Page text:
Part 1 – Scene with no figurative language:
I was at the front of the group of bicycles lined up behind the stoplight, which was red. The cyclists were one behind the other. A blue and yellow City garbage truck pulled along trying to make a right hand turn, but was stopped by the line of commuters who came from behind me and started pedaling before the light turned green.
The driver of the truck braked suddenly. The truck stopped, the driver rolled down his window and shouted a curse. “You filthy hippies!” I hadn’t begun pedaling, so I smiled at the driver and said, “Some people just don’t know how to drive.” I tried to sound apologetic. The driver of the truck spit out his window and it nearly landed on me. I spit my gum into the back of the truck as it went on its away.
Part 2 – Same scene with super flowery language:
An army of bicycles, buzzing hornets on two wheels, were lined up at the intersection of the throbbing urban jungle’s roadway artery, like unpredictable insects just asking to be swatted by the nearest metal death machine. The stoplight shone an ominous red: death would ambush those who might illegally trespass into the roadway before the anointed moment. From behind there rumbled the blue and yellow metallic Gargantua, the beastly transporter of refuse known as a garbage truck, intent on a turn to the starboard side of the road, to carry its stinking orgy of collected goo away from the pathetic consumerist citizens and their throwaway lifestyles toward the cursed burial grounds, degrading the nostrils of those who fell afoul of its sulfuric stench along the way.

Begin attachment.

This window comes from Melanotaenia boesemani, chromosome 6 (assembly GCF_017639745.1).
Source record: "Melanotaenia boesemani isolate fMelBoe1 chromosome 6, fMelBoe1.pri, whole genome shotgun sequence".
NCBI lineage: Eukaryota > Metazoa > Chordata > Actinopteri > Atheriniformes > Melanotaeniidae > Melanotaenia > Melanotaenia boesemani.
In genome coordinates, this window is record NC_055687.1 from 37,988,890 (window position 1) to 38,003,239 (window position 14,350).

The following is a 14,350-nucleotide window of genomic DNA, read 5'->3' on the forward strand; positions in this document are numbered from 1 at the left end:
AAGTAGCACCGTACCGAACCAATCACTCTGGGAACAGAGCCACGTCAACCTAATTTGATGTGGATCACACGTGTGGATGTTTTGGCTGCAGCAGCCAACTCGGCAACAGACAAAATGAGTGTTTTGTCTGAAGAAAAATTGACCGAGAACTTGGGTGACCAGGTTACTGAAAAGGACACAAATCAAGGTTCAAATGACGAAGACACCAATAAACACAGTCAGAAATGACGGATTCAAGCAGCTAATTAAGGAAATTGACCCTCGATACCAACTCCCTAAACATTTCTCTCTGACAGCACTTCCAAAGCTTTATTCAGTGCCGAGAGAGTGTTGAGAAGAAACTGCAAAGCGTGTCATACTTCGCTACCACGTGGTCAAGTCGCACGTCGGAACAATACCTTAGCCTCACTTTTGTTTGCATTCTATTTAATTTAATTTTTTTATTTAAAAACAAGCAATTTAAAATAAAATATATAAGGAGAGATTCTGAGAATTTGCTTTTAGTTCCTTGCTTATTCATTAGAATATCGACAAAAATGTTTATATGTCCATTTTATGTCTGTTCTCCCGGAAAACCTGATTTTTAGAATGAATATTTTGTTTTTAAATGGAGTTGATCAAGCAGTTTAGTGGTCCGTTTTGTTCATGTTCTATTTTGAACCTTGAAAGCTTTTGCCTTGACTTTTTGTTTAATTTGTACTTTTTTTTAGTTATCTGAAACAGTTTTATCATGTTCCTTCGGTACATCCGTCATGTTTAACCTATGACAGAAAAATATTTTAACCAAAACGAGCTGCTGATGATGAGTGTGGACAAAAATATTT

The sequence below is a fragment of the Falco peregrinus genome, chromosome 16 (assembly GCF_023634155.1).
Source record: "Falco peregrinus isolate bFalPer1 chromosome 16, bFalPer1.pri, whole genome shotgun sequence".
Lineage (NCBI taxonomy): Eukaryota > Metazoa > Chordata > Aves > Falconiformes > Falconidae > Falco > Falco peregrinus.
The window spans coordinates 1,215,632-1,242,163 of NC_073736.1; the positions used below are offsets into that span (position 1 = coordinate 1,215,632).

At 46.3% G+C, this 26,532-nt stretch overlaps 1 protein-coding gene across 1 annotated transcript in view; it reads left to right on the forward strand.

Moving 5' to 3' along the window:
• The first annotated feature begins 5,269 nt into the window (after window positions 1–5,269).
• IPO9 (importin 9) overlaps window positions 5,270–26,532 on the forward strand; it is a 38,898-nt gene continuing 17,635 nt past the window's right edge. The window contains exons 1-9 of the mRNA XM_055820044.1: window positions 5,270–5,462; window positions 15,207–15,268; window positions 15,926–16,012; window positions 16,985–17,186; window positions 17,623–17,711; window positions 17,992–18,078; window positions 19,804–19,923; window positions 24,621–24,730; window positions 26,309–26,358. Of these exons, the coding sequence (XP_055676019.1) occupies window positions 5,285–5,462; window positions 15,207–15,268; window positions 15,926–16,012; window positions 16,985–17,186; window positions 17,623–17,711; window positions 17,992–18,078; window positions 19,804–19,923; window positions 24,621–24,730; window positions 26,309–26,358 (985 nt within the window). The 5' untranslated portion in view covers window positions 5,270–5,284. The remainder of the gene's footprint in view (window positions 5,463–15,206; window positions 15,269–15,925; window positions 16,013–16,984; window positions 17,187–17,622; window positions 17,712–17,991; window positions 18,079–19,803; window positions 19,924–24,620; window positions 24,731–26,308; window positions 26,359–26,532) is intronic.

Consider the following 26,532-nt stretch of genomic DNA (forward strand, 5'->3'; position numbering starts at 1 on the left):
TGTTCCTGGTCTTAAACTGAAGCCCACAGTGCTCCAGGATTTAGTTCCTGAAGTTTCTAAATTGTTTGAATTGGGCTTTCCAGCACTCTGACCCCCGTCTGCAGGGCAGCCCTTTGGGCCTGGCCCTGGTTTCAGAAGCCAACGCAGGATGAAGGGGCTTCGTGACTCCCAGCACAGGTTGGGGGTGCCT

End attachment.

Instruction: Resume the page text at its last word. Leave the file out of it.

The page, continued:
The cadre of velocipedic ant-men did the unthinkable and began an assault upon the open intersection before the red lamp had given permission and ceded into a permissive green. The wheels rolled through like snakes slithering into a baby’s crib; it was Caesar crossing the Rubicon; it was a moment of pure effrontery to reason, goodness and the Highway Traffic Act.
The operator of the trash-vehicle was agog and forced to press desperate foot upon the stopping pads of the steel juggernaut, initiating an inhuman screeching blast that echoed across the roadway and ricocheted into every ear: the bicycles had put a stop to this truck driver’s sacred mission, for now.
The fuming man inside, who took the insult as though his fair mother had been debased by loutish buggerers, rapists and freakpeople, rolling down his Plexiglas barrier and unsheathed his anger in broad daylight. “You filthy hippies” was the reprimand, and it stung my soul as true, for I had not washed since the morning. I was overcome with remorse on behalf of my fellow bipedalists, although I had in fact done right by John Law and never an inch did move before my time had come and until the street lanterns above glowed green. Yet I spoke for my wayward compatriots with an entreating explanation: “Some people just don’t know how to drive.” But it inflamed the fellow’s wound all the more, and he let uncurl from his hateful gullet a sopping sponge-bath worth of heinous saliva, that rocketed past my brow and did despoil the road, as though marking the turf upon which Thomas of Canterbury himself had unjustly lost his neck.
Now I was hot, feeling caught unfairly between a man’s wrath and his target, and so did I then launch my counteroffensive, a Trudeauesque pirouette if there ever was one: I lobbed the mass of chewable gumstuff I had been working most diligently on for masticative purposes and it did so humourously tumble into the back of the villain's trash-machine as he mushed away like Achilles chasing down the armour of Patrocles.